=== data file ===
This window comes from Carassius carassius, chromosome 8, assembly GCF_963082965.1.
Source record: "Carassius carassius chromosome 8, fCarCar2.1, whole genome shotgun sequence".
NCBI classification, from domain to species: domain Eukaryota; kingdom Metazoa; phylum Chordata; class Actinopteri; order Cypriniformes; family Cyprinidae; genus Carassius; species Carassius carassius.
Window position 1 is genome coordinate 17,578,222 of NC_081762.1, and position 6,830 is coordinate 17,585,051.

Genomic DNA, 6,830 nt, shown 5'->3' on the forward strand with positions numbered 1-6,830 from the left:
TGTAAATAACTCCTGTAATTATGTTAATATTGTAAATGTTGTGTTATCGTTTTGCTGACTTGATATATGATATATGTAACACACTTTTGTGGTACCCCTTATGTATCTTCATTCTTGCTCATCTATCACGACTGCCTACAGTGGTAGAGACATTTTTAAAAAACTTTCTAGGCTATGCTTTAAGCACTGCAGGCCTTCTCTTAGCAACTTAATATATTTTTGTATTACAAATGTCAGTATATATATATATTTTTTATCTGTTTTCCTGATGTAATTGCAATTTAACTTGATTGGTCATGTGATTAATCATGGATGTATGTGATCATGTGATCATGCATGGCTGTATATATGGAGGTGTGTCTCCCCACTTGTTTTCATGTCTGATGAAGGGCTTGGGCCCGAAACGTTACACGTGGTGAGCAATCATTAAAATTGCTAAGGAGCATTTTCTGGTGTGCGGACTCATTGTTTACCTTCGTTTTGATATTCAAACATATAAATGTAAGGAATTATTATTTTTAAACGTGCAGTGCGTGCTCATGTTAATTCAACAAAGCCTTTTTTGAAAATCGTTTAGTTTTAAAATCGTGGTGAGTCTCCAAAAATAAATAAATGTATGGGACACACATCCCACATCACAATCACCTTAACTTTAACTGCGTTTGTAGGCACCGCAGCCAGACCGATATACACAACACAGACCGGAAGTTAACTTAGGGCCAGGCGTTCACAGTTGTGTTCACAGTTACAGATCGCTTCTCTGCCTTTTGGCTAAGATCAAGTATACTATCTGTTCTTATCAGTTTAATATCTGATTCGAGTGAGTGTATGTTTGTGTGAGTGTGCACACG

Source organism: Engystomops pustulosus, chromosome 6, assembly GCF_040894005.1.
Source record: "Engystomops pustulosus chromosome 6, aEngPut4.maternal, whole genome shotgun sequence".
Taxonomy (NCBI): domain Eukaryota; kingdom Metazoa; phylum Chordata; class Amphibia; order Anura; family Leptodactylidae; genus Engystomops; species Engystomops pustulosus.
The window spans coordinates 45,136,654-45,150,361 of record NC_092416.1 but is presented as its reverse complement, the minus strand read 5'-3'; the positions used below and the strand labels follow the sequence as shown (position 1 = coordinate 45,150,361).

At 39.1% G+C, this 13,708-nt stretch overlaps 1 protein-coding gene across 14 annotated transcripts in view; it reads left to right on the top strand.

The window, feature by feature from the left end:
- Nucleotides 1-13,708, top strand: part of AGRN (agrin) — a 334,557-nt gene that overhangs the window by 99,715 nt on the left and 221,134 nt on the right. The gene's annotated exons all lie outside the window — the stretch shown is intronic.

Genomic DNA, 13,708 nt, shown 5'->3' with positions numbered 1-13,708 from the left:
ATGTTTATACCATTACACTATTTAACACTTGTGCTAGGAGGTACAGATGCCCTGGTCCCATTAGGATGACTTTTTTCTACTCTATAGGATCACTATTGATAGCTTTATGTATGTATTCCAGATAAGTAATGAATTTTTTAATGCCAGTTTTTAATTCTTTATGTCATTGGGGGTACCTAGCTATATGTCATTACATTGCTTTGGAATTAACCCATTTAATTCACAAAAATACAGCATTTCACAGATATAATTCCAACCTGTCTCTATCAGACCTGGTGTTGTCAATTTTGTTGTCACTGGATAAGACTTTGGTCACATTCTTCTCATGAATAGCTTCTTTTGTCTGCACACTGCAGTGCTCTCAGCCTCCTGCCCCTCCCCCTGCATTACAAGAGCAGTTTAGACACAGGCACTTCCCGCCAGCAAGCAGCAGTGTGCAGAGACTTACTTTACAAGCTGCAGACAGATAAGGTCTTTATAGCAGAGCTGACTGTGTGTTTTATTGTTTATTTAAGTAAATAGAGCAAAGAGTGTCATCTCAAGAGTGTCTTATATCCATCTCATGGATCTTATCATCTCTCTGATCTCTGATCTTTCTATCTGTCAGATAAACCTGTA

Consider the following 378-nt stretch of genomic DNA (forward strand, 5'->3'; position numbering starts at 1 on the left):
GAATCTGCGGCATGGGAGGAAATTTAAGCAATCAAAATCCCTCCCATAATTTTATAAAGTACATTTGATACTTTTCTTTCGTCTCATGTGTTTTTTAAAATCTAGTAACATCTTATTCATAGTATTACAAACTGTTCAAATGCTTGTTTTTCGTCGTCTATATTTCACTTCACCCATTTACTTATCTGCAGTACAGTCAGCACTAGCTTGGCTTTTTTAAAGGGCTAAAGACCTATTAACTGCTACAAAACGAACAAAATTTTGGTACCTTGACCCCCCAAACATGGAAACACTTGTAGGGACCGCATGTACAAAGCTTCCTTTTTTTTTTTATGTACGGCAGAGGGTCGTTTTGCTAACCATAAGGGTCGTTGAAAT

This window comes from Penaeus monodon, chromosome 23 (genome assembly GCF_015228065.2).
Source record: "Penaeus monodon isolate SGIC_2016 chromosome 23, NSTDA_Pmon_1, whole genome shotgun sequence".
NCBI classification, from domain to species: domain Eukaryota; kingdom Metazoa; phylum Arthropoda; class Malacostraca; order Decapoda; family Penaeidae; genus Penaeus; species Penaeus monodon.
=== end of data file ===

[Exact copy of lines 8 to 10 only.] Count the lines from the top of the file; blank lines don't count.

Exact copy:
Source record: "Engystomops pustulosus chromosome 6, aEngPut4.maternal, whole genome shotgun sequence".
Taxonomy (NCBI): domain Eukaryota; kingdom Metazoa; phylum Chordata; class Amphibia; order Anura; family Leptodactylidae; genus Engystomops; species Engystomops pustulosus.
The window spans coordinates 45,136,654-45,150,361 of record NC_092416.1 but is presented as its reverse complement, the minus strand read 5'-3'; the positions used below and the strand labels follow the sequence as shown (position 1 = coordinate 45,150,361).